Short-term declines in cognitive function can occur in elderly subjects after surgery, and persists in a small percentage.
Heart bypass surgery in particular is associated with cognitive decline - estimates of its prevalence range from 33% to 82%. This decline may persist in as many as 42% of patients. Age and level of education are both factors in determining the likelihood of long-term decline. The presence of a gene (apolipoprotein E4) carried by some 25% of the population may also increase the likelihood of decline after bypass surgery. There also seems to be a link between post-operative fever and cognitive decline. Long-term decline in cognitive function may be more a result of cardiovascular risk factors than the surgery itself.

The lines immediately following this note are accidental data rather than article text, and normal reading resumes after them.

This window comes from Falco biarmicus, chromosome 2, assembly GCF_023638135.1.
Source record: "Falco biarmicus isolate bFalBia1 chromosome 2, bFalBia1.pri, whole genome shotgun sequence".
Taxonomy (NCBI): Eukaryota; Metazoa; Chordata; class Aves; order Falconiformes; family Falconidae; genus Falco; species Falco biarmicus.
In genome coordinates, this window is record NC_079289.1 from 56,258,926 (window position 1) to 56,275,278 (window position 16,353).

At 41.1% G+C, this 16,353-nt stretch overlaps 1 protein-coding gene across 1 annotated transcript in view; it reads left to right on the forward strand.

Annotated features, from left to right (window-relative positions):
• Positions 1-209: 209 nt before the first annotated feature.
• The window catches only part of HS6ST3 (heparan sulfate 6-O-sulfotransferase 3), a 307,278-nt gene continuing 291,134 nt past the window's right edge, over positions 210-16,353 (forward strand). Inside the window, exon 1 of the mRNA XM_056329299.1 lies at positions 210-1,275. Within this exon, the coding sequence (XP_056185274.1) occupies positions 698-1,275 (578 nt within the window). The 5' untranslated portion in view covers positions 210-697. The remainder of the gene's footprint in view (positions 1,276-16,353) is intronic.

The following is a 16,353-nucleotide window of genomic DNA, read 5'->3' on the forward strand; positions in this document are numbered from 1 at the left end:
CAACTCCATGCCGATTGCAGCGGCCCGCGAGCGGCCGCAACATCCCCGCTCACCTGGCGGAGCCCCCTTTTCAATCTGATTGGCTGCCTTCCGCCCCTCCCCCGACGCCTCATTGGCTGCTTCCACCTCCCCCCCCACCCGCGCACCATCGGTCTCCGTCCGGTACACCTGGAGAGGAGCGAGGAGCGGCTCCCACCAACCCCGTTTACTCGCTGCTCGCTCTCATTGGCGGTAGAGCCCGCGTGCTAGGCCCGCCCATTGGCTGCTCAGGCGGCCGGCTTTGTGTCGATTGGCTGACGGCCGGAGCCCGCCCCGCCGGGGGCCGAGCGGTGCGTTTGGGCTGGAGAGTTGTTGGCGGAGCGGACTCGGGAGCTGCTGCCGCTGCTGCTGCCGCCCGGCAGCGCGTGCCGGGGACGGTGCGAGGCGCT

High blood pressure in those over 60 seems to be associated with greater risk of cognitive decline.
High blood pressure and other circulatory problems, such as cardiovascular risk factors and diabetes, are linked to cognitive decline, perhaps through causing abnormalities in the white matter of elderly persons' brains.
Those with the gene ApoE4 also appear to have more difficulty recovering from traumatic brain injury.
Two drugs used for Alzheimer's have also been found to help those suffering from dementia following stroke.
A specific skills approach is having some success in helping those who suffer from attention problems following stroke.
See separate pages for